Since 2004, the city has also collected $750,000 a year in fees for two leases to the power plant: one for the plant site and one for the cooling water outfall. It is unclear whether Dynegy will be able to renew those leases when they expire at the end of the year.

“Without a third-party contract (to sell the plant’s power), Dynegy has stated they cannot make those payments,” Schultz said. It is unclear what would happen to the plant if Dynegy decides to shut it down. The company would have 15 years to tear it down, a job that is estimated to cost $150 million. After that time, the city could buy the plant for $1, Schultz said.

“It’s going to be tough for the city to prevent a situation where Dynegy says, ‘Here are the keys,’ and just walks away,” he said.

Cooling dilemma

Looming in the future are new state rules that drastically curtail the amount of ocean water that coastal power plants may use in their cooling systems. So- called once-through cooling systems draw in large amounts of seawater, killing fish and crab larvae.

The Morro Bay plant draws seawater in from the Morro Bay estuary through an intake structure along the city’s waterfront. The cooling water is discharged back into the ocean through an outlet next to Morro Rock.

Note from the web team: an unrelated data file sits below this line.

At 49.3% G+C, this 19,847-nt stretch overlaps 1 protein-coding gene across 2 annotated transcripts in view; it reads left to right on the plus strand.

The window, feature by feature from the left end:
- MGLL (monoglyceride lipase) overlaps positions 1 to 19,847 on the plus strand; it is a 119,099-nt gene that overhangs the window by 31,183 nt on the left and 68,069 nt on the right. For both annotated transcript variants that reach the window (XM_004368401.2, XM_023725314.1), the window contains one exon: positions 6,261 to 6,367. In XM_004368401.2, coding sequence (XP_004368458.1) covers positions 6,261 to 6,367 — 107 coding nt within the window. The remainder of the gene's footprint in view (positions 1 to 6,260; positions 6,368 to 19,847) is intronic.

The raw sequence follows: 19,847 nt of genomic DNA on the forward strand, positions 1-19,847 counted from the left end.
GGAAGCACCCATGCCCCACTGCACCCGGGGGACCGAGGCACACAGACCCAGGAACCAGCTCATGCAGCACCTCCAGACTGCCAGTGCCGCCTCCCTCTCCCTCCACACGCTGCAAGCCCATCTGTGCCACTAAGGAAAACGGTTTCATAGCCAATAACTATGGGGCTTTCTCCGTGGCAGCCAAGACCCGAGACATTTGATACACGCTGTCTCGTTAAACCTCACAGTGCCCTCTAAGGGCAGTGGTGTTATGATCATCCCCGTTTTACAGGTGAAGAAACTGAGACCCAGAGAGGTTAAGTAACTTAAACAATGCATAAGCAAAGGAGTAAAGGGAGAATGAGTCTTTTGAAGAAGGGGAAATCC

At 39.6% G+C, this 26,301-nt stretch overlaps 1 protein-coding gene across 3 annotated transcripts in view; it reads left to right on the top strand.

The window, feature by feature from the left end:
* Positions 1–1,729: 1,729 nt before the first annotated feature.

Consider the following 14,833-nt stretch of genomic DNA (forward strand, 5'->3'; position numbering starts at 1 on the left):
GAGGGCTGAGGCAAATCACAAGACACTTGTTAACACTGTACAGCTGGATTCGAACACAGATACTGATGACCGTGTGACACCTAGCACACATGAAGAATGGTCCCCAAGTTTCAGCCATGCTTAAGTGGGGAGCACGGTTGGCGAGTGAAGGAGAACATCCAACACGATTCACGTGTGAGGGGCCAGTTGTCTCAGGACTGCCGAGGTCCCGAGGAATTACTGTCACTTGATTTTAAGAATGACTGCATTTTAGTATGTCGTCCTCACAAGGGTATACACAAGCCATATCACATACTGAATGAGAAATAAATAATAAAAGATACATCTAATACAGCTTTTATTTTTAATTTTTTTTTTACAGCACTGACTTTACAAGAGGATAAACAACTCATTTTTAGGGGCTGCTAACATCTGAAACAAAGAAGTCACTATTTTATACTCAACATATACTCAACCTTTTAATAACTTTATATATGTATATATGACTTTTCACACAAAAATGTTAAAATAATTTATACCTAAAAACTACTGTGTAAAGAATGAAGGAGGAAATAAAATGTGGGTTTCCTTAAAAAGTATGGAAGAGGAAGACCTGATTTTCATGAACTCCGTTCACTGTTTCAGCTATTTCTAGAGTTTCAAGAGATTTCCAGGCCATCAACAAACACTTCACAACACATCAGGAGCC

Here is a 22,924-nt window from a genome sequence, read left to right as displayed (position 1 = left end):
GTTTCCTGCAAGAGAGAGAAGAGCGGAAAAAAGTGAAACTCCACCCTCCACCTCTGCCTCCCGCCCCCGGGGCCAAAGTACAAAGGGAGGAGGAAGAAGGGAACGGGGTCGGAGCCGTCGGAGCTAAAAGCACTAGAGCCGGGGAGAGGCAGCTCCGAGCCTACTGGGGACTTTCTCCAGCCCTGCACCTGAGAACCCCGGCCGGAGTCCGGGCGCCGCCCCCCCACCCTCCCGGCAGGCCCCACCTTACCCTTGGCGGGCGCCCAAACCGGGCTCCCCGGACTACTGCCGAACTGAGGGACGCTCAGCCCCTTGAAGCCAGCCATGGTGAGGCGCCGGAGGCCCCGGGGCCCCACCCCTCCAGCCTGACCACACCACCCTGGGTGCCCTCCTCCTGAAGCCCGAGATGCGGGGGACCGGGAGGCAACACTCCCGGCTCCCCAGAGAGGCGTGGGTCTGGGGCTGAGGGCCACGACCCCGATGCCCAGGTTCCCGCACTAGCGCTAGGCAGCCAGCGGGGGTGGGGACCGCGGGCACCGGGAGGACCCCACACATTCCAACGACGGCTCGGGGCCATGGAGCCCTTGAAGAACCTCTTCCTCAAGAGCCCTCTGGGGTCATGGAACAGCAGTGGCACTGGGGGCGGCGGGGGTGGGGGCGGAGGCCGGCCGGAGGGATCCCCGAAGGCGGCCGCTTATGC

Impacts of once-through cooling on the ocean are one of the reasons a group — called Coastal Alliance on Plant Expansion — formed to oppose the plant modernization. The group wants to see the plant shut down.

“We think that, purely logically, there is no justification for running the plant given the minimal production the plant is generating,” spokesman Jack McCurdy said.

Under new state rules, the Morro Bay plant has until the end of 2015 to reduce its damage to microscopic ocean life to 93 percent of historic levels, said Peter von Langen of the Central Coast Regional Water Quality Control Board. Dynegy has informed state water officials that it plans to meet that requirement through a combination of its current reduced operating schedule and possibly installing filters that prevent larvae from entering the cooling system.

A number of filtering technologies are available, but installing one of them could cost Dynegy up to tens of millions of dollars, von Langen said. Like Schultz, he thinks it is unlikely the plant will be able to operate past the 2015 once-through cooling deadline.

“Not only would it cost a lot of money, but they would need to do studies to show that it would work,” he said, referring to using new filters.

Dynegy spokeswoman Sullivan said the company has not decided exactly how it will deal with the pending once-through cooling rules.

“Whatever we do needs to make economic sense,” she said. “The new rules are part of a dynamic system, and we will continue to operate the plant as needed.”

Morro Bay Power Plant

Current owner: Dynegy, a Houston-based energy company

Year opened: 1955

Number of current employees: 42

Generating capacity: 1,002 megawatts but two of the plant’s four generators are mothballed, reducing generating capacity to 650 megawatts.